All these Christian teachings come from the Bible. I've tried to read the Bible before, but it's just not easy. Some nice love-based concepts, but many more inconsistent and incomprehensible passages, and an awful lot about an angry and wrathful god, particularly in the Old Testament. Many people think the Bible is the inerrant word of God. Sam Harris, author of the incisive book, The End of Faith, posits that most human beings actually think the creator of the universe wrote a book. People become literalists, believing the Bible or other holy book is the literal word of God, because of their fear of the unknown, and the desire to believe in something concrete they can rely on, no matter how inane it may be. But the Bible as a source of faith doesn't work for me. It was written almost two thousand years ago by people who didn't know the world was round, and didn't know about germs, or evolution. And the New Testament wasn't written til more than a hundred years after the purported death of Jesus. The Nicene Creed, which Catholics still recite today at mass, was developed in the third century AD at a conference called by the Roman emperor Constantine. And from that time on, in the Mediterranean area, if you didn't believe, you may have been ostracized, discriminated against, or even killed. Later, as part of the Inquisition, Christians in Europe killed, tortured, burned, and drowned people thought to be witches or other non-believers. And as to the Bible being the inerrant word of God, let me read you one passage, from the first letter of Paul to Timothy, chapter 6: "All who are under the yoke of slavery should consider their masters worthy of full respect, so that God's name and our teaching may not be slandered. Those who have believing masters are not to show less respect for them because they are brothers. Instead, they are to serve them even better, because those who benefit from their service are believers, and dear to them." In other words, the Bible actually countenances slavery. So much for the Bible being the inerrant word of God, as far as I'm concerned.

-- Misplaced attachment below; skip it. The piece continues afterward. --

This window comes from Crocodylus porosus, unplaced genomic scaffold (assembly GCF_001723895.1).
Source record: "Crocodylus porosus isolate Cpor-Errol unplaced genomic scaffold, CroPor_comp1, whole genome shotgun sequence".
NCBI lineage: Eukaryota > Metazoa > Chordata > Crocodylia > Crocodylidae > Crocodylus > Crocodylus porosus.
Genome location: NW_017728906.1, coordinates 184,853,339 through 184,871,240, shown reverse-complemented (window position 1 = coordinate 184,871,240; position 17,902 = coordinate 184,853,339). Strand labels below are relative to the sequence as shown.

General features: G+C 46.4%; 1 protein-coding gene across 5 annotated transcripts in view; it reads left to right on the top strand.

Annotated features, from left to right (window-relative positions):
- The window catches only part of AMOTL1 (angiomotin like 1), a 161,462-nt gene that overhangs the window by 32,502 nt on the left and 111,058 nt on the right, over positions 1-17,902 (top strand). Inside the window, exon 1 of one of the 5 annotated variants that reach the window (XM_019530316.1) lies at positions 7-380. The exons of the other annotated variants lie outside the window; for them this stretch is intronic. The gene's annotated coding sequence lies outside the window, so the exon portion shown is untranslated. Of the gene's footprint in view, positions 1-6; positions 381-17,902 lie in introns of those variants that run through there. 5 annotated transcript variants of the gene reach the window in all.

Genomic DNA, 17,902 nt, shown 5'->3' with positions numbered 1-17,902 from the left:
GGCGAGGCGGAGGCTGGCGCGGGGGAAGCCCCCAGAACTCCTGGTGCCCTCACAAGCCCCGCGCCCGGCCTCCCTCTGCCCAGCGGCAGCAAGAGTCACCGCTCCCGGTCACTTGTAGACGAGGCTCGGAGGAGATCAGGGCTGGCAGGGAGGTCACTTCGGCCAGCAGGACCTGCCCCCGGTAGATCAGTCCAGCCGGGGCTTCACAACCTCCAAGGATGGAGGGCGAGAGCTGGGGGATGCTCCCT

The lyrics of the song I sang today were from the Revelation in the New Testament. The voice which speaks, the seven seals, all that. I don't blame Joe Lee for a minute for believing those things. But how would you feel if the Bible told you slavery was OK with God? You're only hope would be to wait for the hereafter, when you could shine like a star in the morning. I don't mean to judge anyone, or condemn them for holding certain beliefs. There's no right or wrong ultimately in the Universe. I just think we need to have a more advanced perspective to achieve peace. And part of that perspective is understanding religion. Based on the research I've done, I have serious doubts about the basis of the Catholicism I learned as a child. Specifically, I don't think there ever was a Jesus. Not only was he not God, not resurrected, never performed miracles, but he never even was. In fact, there is no historical reference to a Jesus other than in the Bible. But there are many reported stories of mythical god-men, including Osiris and Horus in Egypt, Dionysus in Greece, Attis in Asia, Adonis in Syria, Bacchus in Italy, Krishna in India, Mithras in Persia, and even Buddha. They had many similar characteristics, which are astoundingly similar to the Jesus of the Christian faiths. For example, most of them were born of a virgin on December 25, turned water into wine and performed other miracles, were crucified or killed, descended into hell, rose from the dead, etc., etc. If you'd like to learn more about this, I've provided at the back of the room, along with my books and CDs, a bibliography prepared by my friend, the Reverend Peter Ainslie, which lists many books explaining that the story of Jesus Christ was simply one of many pagan myths. What really floored me, though, is the understanding that the pagan religions and the origins of Christianity were based on astrology. The ancients watched the skies and were deeply influenced by the sun, moon, and stars. God was the sun; that makes sense, because the sun is the most obvious giver of life that we can observe. In the Bible, stars are called sons of god, thus, "the son of god is really the sun of god." The sun of God. As the source of the resurrection story, the ancients knew the sun annually goes southward until December 21, the winter solstice, when it "dies," and seems not to move for three days, and then "rises again" and comes back to bring life. This event was generally celebrated on the day equivalent to December 25th. Coincidence? I don't think so. Here are some other interesting perspectives on the astrological origins of the Christian faith: